Structured Peer-to-Peer (P2P) networks enable a participating peer to efficiently route a key to its responsible peer among the current set of participants. Such deployments are characterised by churn, the continuous process of peer arrivals and departures. Churn inflicts two problems on lookup performance: 1) it results in stale routing entries, causing timeouts, which lead to the increase of lookup latency, and 2) as stale entries are evicted, routing state shrinks, causing each lookup to potentially contact multiple peers, which also increases lookup latency. To maintain low latency lookups under churn, a peer must evict stale routing entries and repopulate its routing state with new entries.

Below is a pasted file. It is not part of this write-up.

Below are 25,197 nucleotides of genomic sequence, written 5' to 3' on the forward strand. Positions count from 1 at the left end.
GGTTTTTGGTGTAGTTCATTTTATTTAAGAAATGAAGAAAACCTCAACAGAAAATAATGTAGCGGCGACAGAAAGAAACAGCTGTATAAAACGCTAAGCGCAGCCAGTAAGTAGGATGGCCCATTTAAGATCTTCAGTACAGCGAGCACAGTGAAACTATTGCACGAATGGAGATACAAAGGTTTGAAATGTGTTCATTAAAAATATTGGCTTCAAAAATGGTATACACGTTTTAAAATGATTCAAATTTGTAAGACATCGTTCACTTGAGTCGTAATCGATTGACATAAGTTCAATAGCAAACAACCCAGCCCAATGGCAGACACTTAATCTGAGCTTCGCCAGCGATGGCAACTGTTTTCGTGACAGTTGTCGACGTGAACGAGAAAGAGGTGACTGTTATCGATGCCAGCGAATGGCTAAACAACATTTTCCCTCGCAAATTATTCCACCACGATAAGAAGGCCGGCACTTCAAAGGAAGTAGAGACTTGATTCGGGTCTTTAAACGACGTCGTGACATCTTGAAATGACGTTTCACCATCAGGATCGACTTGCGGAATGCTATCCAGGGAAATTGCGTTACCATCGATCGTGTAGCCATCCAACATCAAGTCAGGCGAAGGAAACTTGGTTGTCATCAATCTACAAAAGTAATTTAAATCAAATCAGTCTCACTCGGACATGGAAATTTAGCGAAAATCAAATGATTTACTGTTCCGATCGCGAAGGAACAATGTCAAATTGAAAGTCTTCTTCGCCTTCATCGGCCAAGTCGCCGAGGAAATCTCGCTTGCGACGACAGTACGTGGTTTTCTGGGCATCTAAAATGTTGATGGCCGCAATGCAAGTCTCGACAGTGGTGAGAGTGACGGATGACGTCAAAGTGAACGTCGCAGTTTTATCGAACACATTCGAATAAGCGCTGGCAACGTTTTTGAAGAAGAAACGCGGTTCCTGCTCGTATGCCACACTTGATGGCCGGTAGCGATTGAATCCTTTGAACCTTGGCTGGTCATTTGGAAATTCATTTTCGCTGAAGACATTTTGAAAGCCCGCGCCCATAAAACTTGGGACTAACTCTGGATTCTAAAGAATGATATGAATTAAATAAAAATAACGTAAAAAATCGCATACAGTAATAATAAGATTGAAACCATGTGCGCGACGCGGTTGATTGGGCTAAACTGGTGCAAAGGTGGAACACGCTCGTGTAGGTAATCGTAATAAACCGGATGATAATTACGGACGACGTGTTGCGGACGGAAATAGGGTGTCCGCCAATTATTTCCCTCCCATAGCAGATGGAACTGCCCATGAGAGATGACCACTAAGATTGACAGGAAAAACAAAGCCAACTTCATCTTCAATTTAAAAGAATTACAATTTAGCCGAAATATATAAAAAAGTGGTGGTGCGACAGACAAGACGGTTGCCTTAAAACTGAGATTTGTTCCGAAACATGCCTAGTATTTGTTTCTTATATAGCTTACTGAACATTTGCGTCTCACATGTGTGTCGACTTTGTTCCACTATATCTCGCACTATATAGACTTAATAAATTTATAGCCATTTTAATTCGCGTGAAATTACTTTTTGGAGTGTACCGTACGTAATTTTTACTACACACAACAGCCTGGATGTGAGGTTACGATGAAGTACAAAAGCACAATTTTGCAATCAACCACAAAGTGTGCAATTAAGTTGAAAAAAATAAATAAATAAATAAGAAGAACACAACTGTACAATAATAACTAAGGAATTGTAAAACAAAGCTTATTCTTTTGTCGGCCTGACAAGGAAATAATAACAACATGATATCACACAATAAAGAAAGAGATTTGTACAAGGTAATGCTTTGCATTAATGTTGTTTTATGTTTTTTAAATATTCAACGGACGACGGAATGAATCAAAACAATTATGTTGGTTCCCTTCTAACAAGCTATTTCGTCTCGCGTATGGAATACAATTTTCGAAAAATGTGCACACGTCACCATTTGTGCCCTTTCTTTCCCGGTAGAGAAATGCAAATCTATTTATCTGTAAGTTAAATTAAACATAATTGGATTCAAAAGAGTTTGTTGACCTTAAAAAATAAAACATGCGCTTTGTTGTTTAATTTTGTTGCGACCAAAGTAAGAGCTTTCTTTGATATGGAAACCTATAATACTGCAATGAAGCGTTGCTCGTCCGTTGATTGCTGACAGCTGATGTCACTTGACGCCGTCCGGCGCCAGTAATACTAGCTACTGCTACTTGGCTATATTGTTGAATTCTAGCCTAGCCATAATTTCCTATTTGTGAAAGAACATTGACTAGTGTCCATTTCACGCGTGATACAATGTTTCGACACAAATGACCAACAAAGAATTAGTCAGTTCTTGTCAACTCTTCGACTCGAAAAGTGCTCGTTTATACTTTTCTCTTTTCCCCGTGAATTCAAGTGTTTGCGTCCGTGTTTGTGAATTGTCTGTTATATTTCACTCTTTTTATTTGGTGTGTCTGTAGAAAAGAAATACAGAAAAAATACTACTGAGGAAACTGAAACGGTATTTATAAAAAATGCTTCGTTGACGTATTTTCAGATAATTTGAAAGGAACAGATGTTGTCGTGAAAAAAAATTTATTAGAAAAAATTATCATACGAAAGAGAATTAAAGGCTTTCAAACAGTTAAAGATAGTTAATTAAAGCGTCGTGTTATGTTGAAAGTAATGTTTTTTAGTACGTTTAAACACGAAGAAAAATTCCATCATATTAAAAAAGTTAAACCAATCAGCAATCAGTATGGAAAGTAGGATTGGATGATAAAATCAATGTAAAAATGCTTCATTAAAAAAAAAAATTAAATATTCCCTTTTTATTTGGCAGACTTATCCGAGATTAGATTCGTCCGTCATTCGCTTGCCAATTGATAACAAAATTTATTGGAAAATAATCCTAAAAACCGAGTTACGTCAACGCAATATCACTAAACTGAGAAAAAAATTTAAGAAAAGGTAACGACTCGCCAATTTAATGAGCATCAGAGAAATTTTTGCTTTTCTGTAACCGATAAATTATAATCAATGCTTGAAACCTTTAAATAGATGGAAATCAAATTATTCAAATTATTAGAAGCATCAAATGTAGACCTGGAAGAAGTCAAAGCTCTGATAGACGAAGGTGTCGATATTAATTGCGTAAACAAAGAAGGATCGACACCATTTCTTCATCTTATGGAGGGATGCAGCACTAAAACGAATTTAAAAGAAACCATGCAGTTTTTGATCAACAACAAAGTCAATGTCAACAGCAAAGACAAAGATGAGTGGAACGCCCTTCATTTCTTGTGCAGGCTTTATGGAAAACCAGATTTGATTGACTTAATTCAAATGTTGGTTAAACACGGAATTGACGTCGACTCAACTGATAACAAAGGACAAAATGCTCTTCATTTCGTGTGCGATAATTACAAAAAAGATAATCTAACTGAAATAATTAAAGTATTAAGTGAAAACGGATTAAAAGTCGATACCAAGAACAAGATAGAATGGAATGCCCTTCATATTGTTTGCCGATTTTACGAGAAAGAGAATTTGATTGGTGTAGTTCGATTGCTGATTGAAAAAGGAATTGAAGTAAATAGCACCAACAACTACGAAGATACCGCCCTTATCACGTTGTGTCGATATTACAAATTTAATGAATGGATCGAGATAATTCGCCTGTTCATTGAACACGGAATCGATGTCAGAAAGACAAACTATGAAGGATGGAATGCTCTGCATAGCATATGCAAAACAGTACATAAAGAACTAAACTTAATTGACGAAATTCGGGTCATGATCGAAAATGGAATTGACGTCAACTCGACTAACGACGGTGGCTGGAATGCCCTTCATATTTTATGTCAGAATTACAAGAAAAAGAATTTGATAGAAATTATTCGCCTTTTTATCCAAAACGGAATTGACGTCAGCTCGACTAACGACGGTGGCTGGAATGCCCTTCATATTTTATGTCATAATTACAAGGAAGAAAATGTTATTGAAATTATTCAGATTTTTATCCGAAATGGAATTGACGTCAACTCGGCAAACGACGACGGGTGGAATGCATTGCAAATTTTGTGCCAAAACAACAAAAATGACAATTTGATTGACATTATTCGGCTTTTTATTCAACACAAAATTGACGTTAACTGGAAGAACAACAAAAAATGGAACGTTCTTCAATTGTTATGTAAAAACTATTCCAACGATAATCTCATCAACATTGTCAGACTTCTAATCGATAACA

I investigate the challenges of efficient low latency lookup in structured P2P networks. I hypothesise that an adaptive approach towards dissemination of network state knowledge, where parameters such as the size, content and recipient of a message are chosen adaptively, is beneficial to the efficiency and performance of routing.
I have the privilege of being supervised by Dr. Graham Kirby. My research is funded by Scottish Informatics and Computer Science Alliance (SICSA).